Several complaints mention being spammed by Sundae
Most of Sundae's negative reviews aren't actually from sellers but from homeowners who've made their way onto Sundae's mailing list and continue to receive unwanted mail despite repeated requests to be removed.
How does Sundae work for sellers?
If you're interested in receiving offers from Sundae's home buyers, the process is simple:
- Submit your information. Start by submitting basic information about your property online or by phone to see if your property is eligible.
- Book a home visit. If your property qualifies, Sundae will schedule a walk-through with one of its local "market experts," who will take professional photos and provide an estimate of how much investors might pay for your home. If you decide to move forward, you'll sign an agreement giving Sundae permission to list your home on its marketplace.
- Complete a home inspection. Sundae works with third-party home inspectors who will examine your home and complete an inspection report for your property's online profile.
- Go live on Sundae's marketplace. Once your home is posted on Sundae's marketplace, investors can begin bidding. All bids are non-contingent, cash offers — meaning the buyer can't back out after entering into a purchase contract. If they do, they'll forfeit the $20,000 deposit they're required to put down on the home.
- Review offers. After four business days, you can review the highest offers from investors. You can still back out without penalty, as long as you do so BEFORE signing a purchase agreement with the investor.
- Close the deal. Once you sign a contract with the investor, you can receive a $10,000 cash advance from Sundae to help with any expenses. You can expect to close in as little as 10 days or as long as 60 days, depending on your timeline.
Does Sundae charge any fees?
Sellers pay zero fees when using Sundae.com to sell their home — not even for the inspection. Instead, all expenses are shifted to the buyer. This includes a $1,000 admin fee and 5–7% buyer’s premium that's deducted before you see an offer.
However, what sellers save in fees, they'll probably more than make up for in lost profits.
Investors on platforms like Sundae look to buy low to avoid losing money when they take on the risk of a home flip. Their offers will reflect:
- The amount of profit they think they can get from a home, weighed against the amount of time, effort, and risk involved in doing the repairs and remodel
- The amount of work that needs to be done (based on the photos, virtual tour, and inspection report included on the online property profile
- How much they'll pay in buyer's fees and closing costs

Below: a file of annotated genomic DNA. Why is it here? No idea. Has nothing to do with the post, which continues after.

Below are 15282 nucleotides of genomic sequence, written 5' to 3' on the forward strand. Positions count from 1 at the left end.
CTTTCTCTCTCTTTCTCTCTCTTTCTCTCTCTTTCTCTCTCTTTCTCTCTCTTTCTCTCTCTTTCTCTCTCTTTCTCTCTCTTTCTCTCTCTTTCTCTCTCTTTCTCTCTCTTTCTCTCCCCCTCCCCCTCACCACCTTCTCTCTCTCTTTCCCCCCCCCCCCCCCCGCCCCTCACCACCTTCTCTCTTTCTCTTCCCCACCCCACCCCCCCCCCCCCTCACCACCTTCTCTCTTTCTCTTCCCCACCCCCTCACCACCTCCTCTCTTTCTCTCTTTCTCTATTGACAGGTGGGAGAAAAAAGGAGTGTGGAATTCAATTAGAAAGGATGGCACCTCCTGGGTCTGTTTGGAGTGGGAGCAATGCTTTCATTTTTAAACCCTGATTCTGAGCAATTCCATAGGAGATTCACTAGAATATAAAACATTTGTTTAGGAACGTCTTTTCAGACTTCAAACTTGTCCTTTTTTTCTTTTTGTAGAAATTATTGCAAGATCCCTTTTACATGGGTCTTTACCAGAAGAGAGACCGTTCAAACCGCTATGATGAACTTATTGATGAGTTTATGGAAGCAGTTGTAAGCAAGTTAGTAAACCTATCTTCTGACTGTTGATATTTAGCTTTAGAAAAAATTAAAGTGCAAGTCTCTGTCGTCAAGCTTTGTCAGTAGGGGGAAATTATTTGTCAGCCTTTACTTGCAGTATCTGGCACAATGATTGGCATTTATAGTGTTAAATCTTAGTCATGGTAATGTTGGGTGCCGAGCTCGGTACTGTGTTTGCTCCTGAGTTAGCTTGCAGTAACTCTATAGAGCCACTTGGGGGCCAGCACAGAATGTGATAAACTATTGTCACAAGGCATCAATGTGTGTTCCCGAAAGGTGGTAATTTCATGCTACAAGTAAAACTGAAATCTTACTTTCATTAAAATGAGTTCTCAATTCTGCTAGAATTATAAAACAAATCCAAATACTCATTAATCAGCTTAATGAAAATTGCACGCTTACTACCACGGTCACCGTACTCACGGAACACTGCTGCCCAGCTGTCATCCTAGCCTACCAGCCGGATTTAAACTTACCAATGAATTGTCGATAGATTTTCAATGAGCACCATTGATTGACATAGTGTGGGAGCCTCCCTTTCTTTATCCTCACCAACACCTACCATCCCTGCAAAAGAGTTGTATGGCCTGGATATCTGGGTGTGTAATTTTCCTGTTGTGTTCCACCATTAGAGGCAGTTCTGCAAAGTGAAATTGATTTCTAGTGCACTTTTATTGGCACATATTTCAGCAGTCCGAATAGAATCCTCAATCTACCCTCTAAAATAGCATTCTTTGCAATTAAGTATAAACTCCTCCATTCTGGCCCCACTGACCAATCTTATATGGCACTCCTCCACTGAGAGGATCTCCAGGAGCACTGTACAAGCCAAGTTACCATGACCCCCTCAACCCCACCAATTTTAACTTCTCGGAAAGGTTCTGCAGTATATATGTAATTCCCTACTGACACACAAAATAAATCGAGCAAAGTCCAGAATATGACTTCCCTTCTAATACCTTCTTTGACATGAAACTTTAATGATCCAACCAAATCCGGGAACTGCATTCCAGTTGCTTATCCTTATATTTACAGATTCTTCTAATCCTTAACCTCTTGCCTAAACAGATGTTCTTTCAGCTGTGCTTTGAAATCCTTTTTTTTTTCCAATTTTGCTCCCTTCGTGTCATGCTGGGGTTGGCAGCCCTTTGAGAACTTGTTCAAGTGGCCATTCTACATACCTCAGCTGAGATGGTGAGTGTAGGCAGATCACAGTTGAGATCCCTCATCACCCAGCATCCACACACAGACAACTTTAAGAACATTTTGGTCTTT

Because buyers assume all of the costs of doing business on Sundae's marketplace, you can typically expect offers that are well below market value for your home.
How does Sundae's marketplace work for investors?
Sundae.com offers investors three membership tiers: Essential, Edge, and Edge+.
Sundae's Essential plan lets you view all properties listed on its marketplace, but you can only bid on homes located in your primary market, which you select when you sign up.
While the Essential plan is free for investors, you won't have access to a lot of the site's more useful tools — such as insights that show you how your offers compare with other investors on the marketplace.
Investors with the $159 Edge plan get bidding rights in three markets and access to all of the site's tools and features. For $399, Edge+ offers the same features as Edge, but gives investors the ability to bid in any of Sundae's markets nationwide.
Sundae's investor memberships can be purchased on a monthly or annual basis, with a 20% discount if you pay the annual membership fee up front.
When you sign up for a membership online, you'll need to verify your identity by providing your contact information and Social Security number. You can also be onboarded over the phone if you don't wish to submit sensitive information online.
Once Sundae approves your account, you can start searching for and bidding on active listings, which will include property information, photos, a 3D tour, a third-party inspection report, and the seller's asking price. In some cases, sellers might also choose to hold an investor showing leading up to the three-day auction period.
If your bid on a home ends up in the top three, you'll work with Sundae to write up a purchase agreement and send it to the seller to review. If your offer is chosen, you'll need to put down a $20,000 non-refundable deposit to hold the home.